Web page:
I agree that SMEs have a massive role to play here. Perhaps more than larger companies because they are generally bolder and less shackled by shareholder opinion.
Brave words, well said.
How many have you taken on?
I’ve taken on one in a tiny business, so I’m polishing my medals.
I’m not entering into a dick swinging competition Henry! But we’re doing our bit. And so are you. I’m proud. 🙂
Very thoughtful piece and we at CIPD concur. HR needs to be more “skilfully” challenging on all sorts of agenda’s. Business Savvy is not boardroom servility. Short termism and downward directed strategy will kill more organisations than it saves. Neil’s call echoes ours for HR to challenge with leadership and integrity issues like the need for skills and learning. Yes ultimately the need for jobs too. Siting on cash piles, can give you corporate haemerrhoids, make you a t/o target etc. There are good sound reasons/ ROI in skills and learning and Neil makes that crytal clear.. We are are saying more in our forthcoming Buisiess savvy research to be released on March 15th at our BP conference: John McGurk CIPD L&TD Adviser and project Lead Business savvy: Giving HR The Edge.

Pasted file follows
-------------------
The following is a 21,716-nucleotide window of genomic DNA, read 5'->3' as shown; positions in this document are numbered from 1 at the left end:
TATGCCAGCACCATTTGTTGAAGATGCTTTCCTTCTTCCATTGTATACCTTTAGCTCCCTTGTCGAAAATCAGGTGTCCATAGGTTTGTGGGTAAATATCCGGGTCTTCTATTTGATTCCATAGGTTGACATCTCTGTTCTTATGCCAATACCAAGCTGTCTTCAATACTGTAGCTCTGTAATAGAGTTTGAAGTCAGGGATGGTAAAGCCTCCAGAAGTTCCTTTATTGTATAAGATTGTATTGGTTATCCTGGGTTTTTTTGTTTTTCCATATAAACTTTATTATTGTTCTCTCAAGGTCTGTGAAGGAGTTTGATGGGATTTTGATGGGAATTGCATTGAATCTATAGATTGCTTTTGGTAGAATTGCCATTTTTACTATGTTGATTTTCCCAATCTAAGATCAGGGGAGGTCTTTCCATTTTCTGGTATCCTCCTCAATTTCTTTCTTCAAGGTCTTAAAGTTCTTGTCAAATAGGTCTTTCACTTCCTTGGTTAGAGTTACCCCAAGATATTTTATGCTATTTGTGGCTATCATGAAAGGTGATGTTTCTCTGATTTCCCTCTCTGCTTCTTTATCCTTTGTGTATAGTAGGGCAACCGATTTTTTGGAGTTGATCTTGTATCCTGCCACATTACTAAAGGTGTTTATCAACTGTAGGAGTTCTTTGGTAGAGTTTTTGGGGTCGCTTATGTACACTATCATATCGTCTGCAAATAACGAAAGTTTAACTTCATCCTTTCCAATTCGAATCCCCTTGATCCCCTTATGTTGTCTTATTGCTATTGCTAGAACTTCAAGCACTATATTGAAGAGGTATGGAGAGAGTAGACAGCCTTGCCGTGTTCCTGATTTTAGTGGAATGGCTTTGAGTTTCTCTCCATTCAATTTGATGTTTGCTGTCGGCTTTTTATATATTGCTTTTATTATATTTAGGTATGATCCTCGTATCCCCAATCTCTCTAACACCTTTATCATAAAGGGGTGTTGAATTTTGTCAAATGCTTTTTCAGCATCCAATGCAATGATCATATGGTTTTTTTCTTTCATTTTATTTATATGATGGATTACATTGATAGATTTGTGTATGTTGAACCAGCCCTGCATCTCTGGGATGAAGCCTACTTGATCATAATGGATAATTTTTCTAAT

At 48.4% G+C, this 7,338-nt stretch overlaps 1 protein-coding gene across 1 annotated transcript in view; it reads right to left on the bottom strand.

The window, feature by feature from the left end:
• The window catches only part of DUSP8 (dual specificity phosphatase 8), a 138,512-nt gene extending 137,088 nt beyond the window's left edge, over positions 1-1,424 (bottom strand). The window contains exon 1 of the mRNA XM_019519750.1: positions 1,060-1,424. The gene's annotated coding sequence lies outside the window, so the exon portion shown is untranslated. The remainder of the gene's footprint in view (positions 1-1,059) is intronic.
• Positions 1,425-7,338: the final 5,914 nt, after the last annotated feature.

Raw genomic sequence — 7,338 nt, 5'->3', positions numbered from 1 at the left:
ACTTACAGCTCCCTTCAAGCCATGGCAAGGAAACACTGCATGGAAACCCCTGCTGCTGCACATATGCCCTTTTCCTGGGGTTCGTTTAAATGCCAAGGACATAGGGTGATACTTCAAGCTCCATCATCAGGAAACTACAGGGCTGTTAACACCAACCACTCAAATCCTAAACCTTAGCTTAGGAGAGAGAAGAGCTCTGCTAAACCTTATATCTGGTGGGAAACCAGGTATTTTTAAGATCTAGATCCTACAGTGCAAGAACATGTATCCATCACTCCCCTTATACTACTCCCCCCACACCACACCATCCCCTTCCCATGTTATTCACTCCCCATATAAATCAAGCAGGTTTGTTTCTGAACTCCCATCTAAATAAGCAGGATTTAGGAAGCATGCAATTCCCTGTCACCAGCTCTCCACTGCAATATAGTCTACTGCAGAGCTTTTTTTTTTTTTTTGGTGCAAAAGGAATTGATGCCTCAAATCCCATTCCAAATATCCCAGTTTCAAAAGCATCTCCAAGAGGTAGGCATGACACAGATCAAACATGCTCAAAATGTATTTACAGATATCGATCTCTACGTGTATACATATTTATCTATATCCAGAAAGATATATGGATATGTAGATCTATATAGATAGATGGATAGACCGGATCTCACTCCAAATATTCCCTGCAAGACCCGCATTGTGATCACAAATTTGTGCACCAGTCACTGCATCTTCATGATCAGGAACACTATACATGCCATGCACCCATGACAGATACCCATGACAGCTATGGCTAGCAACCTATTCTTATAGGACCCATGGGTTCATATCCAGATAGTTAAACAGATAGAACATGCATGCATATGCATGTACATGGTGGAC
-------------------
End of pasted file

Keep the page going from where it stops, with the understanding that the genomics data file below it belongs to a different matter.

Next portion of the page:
Thanks for commenting John. I look forward to reading the research.
This topic is gaining some popularity lately, and all for the good causes. Unemployment really is becoming devastating, especially for youths!
Creating opportunities might be one solution, but also considering how to make the current opportunities or vacancies more suitable for job seekers, by requesting the right skills vs requesting too much. Few years ago i used to see job vacancies which request the person to be a know-it-all, this is not valid any more and might be one of the causes for this mess we are living in.
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I agree this is also about investing in skills rather than expecting them to walk through the door.
Cogito Development Projects are working with ABP the specialist business awarding organisation on some some post-graduate units/qualifications on “intrapreneurship” – both to give senior managers some support in creating more innovative cultures within corporations and also for young graduates who could be used to foster innovation within the security of employment. email firstname.lastname@example.org if anyone is interested. Given the increasing number of internships, maybe one way to reward young interns who could spark new business would be to give them opportunity to access a qualification?
Is that free advertising??